Developmental Psychology Course Descriptions

May 26, 2015


Courses & Descriptions

Introduction to Psychology and Its Principles
APSY-UE 0002, 4 points. Spring, Summer.

Introduction to the fundamental principles of psychology, emphasizing both the unity and the diversity of a field that spans major theoretical and research areas, including biological bases of human behavior, learning, development, motivation, and social and abnormal behavior. Opportunities to apply knowledge gained in lectures and readings are available through computer-based demonstrations, in-class experiments, and a required field experience. Links between research and its applications are a recurrent theme.

Community Psychology
APSY-UE 0005, 4 points. Fall, odd-numbered years.

Focuses on understanding people in their social contexts, integrates social action and psychological theory in culturally diverse contexts; introduces community psychology and perspectives on intervention and social change; and considers how contexts are powerful in shaping human behavior.

Developmental Psychology
APSY-UE 0010, 4 points. Fall, Summer.

A comprehensive overview of human development from conception through adolescence. Theories of developmental psychology are related to research findings, and implications are drawn for practical issues.

Social Psychology
APSY-UE 0013, 4 points. Spring.

Social psychology concepts, theories, and research and their relation to educational problems. Concepts treated are attitudes, values, roles, norms, communication, conformity; areas emphasized are group processes and influence, social motivation, prejudice, and authoritarianism.

Personality Theories
APSY-UE 0019, 4 points. Fall.

Consideration of the major theories of personality. The work of various theorists is discussed as it relates to personality development through the life span.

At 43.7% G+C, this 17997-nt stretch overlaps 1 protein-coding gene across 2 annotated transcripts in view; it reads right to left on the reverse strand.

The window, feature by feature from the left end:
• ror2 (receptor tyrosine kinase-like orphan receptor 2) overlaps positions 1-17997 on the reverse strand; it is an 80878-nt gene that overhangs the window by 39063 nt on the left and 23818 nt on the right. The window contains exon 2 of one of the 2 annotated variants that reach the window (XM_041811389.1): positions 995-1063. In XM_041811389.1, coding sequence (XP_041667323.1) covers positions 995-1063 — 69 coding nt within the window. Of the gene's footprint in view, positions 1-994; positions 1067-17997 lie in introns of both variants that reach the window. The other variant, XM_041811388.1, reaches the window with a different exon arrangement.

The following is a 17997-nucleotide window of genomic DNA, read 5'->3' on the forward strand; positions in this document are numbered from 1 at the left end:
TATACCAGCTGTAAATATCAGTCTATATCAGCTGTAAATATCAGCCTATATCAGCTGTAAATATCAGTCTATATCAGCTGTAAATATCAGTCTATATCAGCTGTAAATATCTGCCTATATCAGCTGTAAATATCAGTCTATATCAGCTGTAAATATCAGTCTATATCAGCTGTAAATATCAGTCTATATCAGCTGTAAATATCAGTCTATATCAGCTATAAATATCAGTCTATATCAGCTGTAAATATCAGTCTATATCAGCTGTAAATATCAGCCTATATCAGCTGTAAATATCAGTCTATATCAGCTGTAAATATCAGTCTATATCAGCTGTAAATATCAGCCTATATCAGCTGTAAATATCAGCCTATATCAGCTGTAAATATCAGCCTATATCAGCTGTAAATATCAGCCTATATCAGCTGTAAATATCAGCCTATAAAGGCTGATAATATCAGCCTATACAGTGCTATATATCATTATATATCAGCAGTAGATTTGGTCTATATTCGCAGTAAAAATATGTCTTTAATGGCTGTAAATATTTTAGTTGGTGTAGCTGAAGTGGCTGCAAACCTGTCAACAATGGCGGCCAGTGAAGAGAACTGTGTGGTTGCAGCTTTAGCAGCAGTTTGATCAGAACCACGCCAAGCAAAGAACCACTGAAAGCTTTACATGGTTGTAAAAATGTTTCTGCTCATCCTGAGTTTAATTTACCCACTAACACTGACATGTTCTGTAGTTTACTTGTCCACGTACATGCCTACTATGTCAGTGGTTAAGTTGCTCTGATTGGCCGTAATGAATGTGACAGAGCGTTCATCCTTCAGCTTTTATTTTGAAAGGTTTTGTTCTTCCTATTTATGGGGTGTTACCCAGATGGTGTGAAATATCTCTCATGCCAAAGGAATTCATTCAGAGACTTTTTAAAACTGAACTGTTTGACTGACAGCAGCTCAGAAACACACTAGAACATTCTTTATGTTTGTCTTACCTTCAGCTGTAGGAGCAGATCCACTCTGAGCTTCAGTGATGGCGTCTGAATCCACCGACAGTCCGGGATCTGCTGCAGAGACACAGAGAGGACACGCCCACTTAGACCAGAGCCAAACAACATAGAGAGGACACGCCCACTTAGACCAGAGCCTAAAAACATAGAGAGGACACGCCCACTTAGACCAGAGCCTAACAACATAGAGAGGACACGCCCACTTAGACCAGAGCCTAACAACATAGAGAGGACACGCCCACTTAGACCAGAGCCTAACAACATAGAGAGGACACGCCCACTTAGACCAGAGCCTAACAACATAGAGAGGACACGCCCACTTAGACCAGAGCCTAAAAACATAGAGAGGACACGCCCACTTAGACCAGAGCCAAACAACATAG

Human Development I
APSY-UE 0020, 4 points. Fall.
Nonmajors only.

Introduction to research and theory of human development across the life span. Seminal theories and basic research of individual growth and development are analyzed and critiqued. Emphasis is on the range in human development with discussion of normative and non-normative development. Emphasis is also placed on the importance of understanding the influence of normative and non-normative contexts of development, including the impact of culture, heritage, socioeconomic level, personal health, and safety. Relations between home, school, and community and their impact on development are also explored via readings, lectures, discussions, and weekly observations in the field. Interrogation of implicit folk theories as a foundation for exploration of formal knowledge of human development.

Human Development II: Application for Early Childhood Educators
APSY-UE 0021, 2 points.
Course meets first half of Spring semester.
Prerequisite: APSY-UE 0020.
Nonmajors only.

Further analysis of research findings and theories of human development focusing on early childhood and applied across various institutional contexts. Important issues include language development, assessment of readiness to learn, separation from the family, peer relationships, aesthetic experiences. Developmentally appropriate consideration of abusive and dangerous environments and of alcohol, tobacco, and drug use is also included. Direct application of theory and research is made through field-based inquiry and issue-based investigation.

Human Development II: Application for Childhood Educators
APSY-UE 0022, 2 points.
Course meets second half of Spring semester.
Prerequisite: APSY-UE 0020.
Nonmajors only.

Further analysis of research findings and theories of human development focusing on childhood and applied across various institutional contexts. Important issues include numeric competence, assessment of reading problems, and gender differences in learning styles. Developmentally appropriate consideration of abusive and dangerous environments and of alcohol, tobacco, and drug use is also included. Direct application of theory and research is made through field-based inquiry and issue-based investigation

Human Development II: Early Adolescents
APSY-UE 0023, 2 points.
Course meets first half of Spring semester.
Prerequisite: APSY-UE 0020.
Nonmajors only.

Further analysis of research findings and theories of human development focusing on early through late adolescence and applied across various institutional contexts. Important issues include puberty, cross-gender peer relations, preventing risky behaviors, understanding and mastering test-based graduation requirements, transition to work/college, identity development, depression, and aggression. Developmentally appropriate consideration of abusive and dangerous environments and of alcohol, tobacco, and drug use is also included. Direct application of theory and research is made through field-based inquiry and issue-based investigation.

Human Development II: Adolescents
APSY-UE 0024, 2 points.

Source: steinhardt.nyu.edu

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